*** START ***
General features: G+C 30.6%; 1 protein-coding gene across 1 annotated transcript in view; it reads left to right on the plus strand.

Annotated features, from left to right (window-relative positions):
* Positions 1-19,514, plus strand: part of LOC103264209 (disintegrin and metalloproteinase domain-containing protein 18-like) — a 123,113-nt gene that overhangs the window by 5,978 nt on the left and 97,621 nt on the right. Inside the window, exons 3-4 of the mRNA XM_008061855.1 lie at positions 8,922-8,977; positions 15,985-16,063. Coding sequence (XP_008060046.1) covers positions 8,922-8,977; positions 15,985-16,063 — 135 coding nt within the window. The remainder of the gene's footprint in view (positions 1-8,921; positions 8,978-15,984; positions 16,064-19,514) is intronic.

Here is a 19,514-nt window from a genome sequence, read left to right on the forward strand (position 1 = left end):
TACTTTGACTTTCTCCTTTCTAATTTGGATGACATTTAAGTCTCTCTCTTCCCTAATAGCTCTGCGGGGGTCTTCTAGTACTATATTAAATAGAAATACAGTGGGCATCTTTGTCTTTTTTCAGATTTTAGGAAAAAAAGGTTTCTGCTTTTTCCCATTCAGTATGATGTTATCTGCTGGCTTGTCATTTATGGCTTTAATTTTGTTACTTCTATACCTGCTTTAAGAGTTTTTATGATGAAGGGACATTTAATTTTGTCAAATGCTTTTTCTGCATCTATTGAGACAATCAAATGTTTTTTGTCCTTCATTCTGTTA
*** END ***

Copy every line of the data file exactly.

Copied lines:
General features: G+C 30.6%; 1 protein-coding gene across 1 annotated transcript in view; it reads left to right on the plus strand.

Annotated features, from left to right (window-relative positions):
* Positions 1-19,514, plus strand: part of LOC103264209 (disintegrin and metalloproteinase domain-containing protein 18-like) — a 123,113-nt gene that overhangs the window by 5,978 nt on the left and 97,621 nt on the right. Inside the window, exons 3-4 of the mRNA XM_008061855.1 lie at positions 8,922-8,977; positions 15,985-16,063. Coding sequence (XP_008060046.1) covers positions 8,922-8,977; positions 15,985-16,063 — 135 coding nt within the window. The remainder of the gene's footprint in view (positions 1-8,921; positions 8,978-15,984; positions 16,064-19,514) is intronic.

Here is a 19,514-nt window from a genome sequence, read left to right on the forward strand (position 1 = left end):
TACTTTGACTTTCTCCTTTCTAATTTGGATGACATTTAAGTCTCTCTCTTCCCTAATAGCTCTGCGGGGGTCTTCTAGTACTATATTAAATAGAAATACAGTGGGCATCTTTGTCTTTTTTCAGATTTTAGGAAAAAAAGGTTTCTGCTTTTTCCCATTCAGTATGATGTTATCTGCTGGCTTGTCATTTATGGCTTTAATTTTGTTACTTCTATACCTGCTTTAAGAGTTTTTATGATGAAGGGACATTTAATTTTGTCAAATGCTTTTTCTGCATCTATTGAGACAATCAAATGTTTTTTGTCCTTCATTCTGTTA